Chili Verde with Pork

chili verde with porkChili verde, or green chili, is not very common outside the Southwest which is really a shame because it embodies some of the finest flavors of Mexican cuisine. Traditionally it made with chunks of pork, carnitas, cooked separately from a green sauce of tomatillos and green chilies. Of course fresh tomatillos are best but canned ones make an acceptable substitute. However, fresh chilies (or thawed frozen ones) are essential. I add hominy to mine because I like its texture but can leave it out, especially if you serve it over rice or with beans. And it is very good with chicken too, either cooked for the purpose or left overs.

Ingredients

  • 2½ pounds pork loin cut into 1-inch cubes (I use the meat from the smaller, fatter end of the loin)
  • Kosher salt
  • 1 onion, coarsely chopped
  • 1 glove garlic, peeled and crushed
  • 1 Tablespoon ground cumin
  • 1 teaspoon chili powder
  • ½ bottle beer, any lager or mild ale will do (or just leave it out)
  • Water
  • ⅓ cup dried white hominy or one 14-ounce can, drained
  • 1 28-ounce can of tomatillos or 1½ pounds fresh
  • 2 green Anaheim or poblano chilies (bell peppers will do, too, but increase the jalapeños)
  • 1 or 2 jalapeño chilies
  • Oil, about 3 Tablespoons, divided use
  • 1 large or 2 medium onions, coarsely chopped
  • 4 cloves fresh garlic, peeled and crushed
  • 2 teaspoons dried oregano, preferably Mexican
  • Salt as needed

Method

Season the pork cubes with sale (go easy on it if you are using canned tomatillos because they can be pretty salty) and put everything in a pressure cooker. Cook at high pressure for 30 minutes then allow pressure to drop naturally. Drain the meat, reserving the cooking liquid. Whatever you do not use for the chili will make very good Mexican rice.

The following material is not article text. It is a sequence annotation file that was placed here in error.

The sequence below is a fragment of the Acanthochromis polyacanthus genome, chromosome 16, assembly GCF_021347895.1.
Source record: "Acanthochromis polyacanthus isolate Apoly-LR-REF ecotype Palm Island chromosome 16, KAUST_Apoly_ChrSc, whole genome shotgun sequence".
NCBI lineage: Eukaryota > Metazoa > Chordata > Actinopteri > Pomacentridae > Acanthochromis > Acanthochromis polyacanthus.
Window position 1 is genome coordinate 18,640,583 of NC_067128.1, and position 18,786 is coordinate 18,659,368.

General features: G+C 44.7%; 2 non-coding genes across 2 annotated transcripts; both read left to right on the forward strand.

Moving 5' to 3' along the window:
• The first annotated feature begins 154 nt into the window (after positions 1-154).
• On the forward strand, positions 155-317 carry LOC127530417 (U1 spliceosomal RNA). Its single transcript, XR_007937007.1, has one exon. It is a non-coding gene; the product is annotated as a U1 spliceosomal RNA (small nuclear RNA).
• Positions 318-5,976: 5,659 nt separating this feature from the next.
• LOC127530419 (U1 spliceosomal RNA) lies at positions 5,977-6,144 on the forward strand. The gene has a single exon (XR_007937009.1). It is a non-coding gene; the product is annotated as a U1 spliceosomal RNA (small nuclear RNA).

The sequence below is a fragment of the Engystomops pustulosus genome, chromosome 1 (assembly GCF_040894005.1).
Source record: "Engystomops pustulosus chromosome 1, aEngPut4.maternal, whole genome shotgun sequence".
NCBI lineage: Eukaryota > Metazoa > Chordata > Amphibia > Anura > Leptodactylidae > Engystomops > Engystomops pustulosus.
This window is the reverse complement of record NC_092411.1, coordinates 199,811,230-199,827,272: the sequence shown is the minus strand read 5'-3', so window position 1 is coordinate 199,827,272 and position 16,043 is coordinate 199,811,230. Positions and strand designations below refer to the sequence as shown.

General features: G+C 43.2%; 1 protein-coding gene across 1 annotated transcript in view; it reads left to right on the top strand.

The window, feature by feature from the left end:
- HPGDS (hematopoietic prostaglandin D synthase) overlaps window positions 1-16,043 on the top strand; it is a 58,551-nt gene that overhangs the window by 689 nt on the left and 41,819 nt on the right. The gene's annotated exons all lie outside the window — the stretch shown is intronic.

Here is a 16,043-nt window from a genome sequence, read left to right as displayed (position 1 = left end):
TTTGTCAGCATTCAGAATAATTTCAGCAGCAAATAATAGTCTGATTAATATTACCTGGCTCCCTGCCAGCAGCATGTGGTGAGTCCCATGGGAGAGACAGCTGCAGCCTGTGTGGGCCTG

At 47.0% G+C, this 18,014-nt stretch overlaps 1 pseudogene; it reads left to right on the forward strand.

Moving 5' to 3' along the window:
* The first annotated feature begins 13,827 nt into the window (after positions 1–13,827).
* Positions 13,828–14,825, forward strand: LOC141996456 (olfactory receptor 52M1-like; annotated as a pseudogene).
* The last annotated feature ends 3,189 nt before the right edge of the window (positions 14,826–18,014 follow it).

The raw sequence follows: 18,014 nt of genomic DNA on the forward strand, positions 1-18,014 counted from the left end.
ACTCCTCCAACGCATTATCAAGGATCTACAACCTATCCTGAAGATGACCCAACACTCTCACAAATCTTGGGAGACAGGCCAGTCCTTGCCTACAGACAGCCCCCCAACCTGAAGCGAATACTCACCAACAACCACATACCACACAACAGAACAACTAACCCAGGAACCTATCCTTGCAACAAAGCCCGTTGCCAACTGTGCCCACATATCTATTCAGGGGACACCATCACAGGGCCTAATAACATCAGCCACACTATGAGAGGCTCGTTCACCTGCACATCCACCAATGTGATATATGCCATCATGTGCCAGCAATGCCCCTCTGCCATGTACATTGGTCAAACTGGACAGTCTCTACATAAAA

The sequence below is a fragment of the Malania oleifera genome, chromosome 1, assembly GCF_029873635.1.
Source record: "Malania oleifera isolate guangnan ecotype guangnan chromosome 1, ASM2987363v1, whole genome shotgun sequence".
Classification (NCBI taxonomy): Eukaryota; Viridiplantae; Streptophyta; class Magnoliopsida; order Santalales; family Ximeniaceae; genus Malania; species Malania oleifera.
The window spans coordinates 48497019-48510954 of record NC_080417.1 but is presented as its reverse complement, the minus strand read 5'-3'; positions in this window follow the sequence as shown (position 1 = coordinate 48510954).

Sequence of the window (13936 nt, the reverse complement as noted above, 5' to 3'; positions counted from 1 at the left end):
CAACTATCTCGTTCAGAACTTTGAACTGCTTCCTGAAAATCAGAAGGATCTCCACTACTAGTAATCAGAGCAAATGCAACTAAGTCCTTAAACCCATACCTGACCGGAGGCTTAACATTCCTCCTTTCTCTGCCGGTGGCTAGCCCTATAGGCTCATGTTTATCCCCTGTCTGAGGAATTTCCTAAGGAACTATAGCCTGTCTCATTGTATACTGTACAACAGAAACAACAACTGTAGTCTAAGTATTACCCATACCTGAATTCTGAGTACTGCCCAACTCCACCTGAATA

Rinse the hominy well and put into a small sauce pan with about a cup of water. Bring to a boil and simmer until tender, about 30 minutes. Drain and set aside.

If using fresh tomatillos, husk and rinse them, then place on a sheet pan under a hot broiler, turning occasionally until they are charred on all sides. If using canned, simply drain them. Put the tomatillos into the jar of a food processor along with any liquid in the pan.

Char the chilies either under a hot broiler or, as I do, with a plumber’s torch. Wrap them in a towel to cool for about 10 minutes then rub off the skins. Cut off the stems and remove the seeds. Chop coarsely and add to the tomatillos in the food processor.

Place a Dutch oven or large, heavy skillet over medium high heat. Add 1 Tablespoon of the oil and, when hot, the onions. Cook until lightly browned, about 5 to 7 minutes. Add the garlic and continue cooking for another minute or two. Add to the food processor along with the oregano.

Pulse the food processor to reduce the vegetables to a smooth but slightly chunky puree adding a bit of the pork cooking liquid as needed.

Pour enough oil into the Dutch oven or skillet to just lightly cover the bottom. Put over high heat until the oil begins to smoke. Dump in the contents of the food processor all at once and sear for a couple of minutes then turn the heat down to medium and continue to cook until the sauce darkens and thickens, about 10 minutes. Stir in the hominy. Taste and adjust salt as needed.

Gently fold the pork cubes into the sauce and simmer until heated through. Taste a last time then serve hot, alone or over rice, garnished with a dollop of sour cream and a few pickled jalapeño slices.

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